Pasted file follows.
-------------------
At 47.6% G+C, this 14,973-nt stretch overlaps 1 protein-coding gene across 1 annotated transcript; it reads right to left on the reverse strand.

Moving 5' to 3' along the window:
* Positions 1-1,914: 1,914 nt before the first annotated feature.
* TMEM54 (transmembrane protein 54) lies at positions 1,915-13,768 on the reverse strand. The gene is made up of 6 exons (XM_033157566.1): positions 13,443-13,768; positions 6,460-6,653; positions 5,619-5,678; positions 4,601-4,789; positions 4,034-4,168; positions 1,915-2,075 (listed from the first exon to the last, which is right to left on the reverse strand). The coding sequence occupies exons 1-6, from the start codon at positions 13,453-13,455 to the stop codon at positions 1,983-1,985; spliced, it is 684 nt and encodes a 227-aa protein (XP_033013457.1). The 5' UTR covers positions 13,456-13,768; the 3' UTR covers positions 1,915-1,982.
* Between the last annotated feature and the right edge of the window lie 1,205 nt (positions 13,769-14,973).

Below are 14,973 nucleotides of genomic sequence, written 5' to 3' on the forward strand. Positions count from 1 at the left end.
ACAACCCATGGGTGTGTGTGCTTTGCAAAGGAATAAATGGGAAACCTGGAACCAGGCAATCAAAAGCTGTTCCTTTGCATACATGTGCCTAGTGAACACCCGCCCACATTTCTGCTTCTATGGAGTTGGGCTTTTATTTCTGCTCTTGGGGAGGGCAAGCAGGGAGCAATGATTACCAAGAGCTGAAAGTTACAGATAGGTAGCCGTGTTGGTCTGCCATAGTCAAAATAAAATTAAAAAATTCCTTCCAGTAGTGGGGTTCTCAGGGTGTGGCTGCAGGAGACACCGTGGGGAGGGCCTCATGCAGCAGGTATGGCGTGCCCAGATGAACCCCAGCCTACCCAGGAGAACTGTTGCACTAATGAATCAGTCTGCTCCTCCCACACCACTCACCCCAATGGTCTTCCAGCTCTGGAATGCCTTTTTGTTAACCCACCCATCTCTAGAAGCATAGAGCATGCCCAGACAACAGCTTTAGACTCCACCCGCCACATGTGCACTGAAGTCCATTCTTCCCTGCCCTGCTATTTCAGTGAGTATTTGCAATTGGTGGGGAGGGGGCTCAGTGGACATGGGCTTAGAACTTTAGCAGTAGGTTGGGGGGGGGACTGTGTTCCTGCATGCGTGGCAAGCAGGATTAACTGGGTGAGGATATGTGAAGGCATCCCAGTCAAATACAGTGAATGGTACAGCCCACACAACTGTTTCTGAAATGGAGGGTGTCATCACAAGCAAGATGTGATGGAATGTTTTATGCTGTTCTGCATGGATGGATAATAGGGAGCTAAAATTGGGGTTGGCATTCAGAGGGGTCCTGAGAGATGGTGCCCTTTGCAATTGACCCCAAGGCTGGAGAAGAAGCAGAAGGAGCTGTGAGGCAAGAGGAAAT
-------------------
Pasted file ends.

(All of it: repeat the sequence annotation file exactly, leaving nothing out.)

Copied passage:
At 47.6% G+C, this 14,973-nt stretch overlaps 1 protein-coding gene across 1 annotated transcript; it reads right to left on the reverse strand.

Moving 5' to 3' along the window:
* Positions 1-1,914: 1,914 nt before the first annotated feature.
* TMEM54 (transmembrane protein 54) lies at positions 1,915-13,768 on the reverse strand. The gene is made up of 6 exons (XM_033157566.1): positions 13,443-13,768; positions 6,460-6,653; positions 5,619-5,678; positions 4,601-4,789; positions 4,034-4,168; positions 1,915-2,075 (listed from the first exon to the last, which is right to left on the reverse strand). The coding sequence occupies exons 1-6, from the start codon at positions 13,453-13,455 to the stop codon at positions 1,983-1,985; spliced, it is 684 nt and encodes a 227-aa protein (XP_033013457.1). The 5' UTR covers positions 13,456-13,768; the 3' UTR covers positions 1,915-1,982.
* Between the last annotated feature and the right edge of the window lie 1,205 nt (positions 13,769-14,973).

Below are 14,973 nucleotides of genomic sequence, written 5' to 3' on the forward strand. Positions count from 1 at the left end.
ACAACCCATGGGTGTGTGTGCTTTGCAAAGGAATAAATGGGAAACCTGGAACCAGGCAATCAAAAGCTGTTCCTTTGCATACATGTGCCTAGTGAACACCCGCCCACATTTCTGCTTCTATGGAGTTGGGCTTTTATTTCTGCTCTTGGGGAGGGCAAGCAGGGAGCAATGATTACCAAGAGCTGAAAGTTACAGATAGGTAGCCGTGTTGGTCTGCCATAGTCAAAATAAAATTAAAAAATTCCTTCCAGTAGTGGGGTTCTCAGGGTGTGGCTGCAGGAGACACCGTGGGGAGGGCCTCATGCAGCAGGTATGGCGTGCCCAGATGAACCCCAGCCTACCCAGGAGAACTGTTGCACTAATGAATCAGTCTGCTCCTCCCACACCACTCACCCCAATGGTCTTCCAGCTCTGGAATGCCTTTTTGTTAACCCACCCATCTCTAGAAGCATAGAGCATGCCCAGACAACAGCTTTAGACTCCACCCGCCACATGTGCACTGAAGTCCATTCTTCCCTGCCCTGCTATTTCAGTGAGTATTTGCAATTGGTGGGGAGGGGGCTCAGTGGACATGGGCTTAGAACTTTAGCAGTAGGTTGGGGGGGGGACTGTGTTCCTGCATGCGTGGCAAGCAGGATTAACTGGGTGAGGATATGTGAAGGCATCCCAGTCAAATACAGTGAATGGTACAGCCCACACAACTGTTTCTGAAATGGAGGGTGTCATCACAAGCAAGATGTGATGGAATGTTTTATGCTGTTCTGCATGGATGGATAATAGGGAGCTAAAATTGGGGTTGGCATTCAGAGGGGTCCTGAGAGATGGTGCCCTTTGCAATTGACCCCAAGGCTGGAGAAGAAGCAGAAGGAGCTGTGAGGCAAGAGGAAAT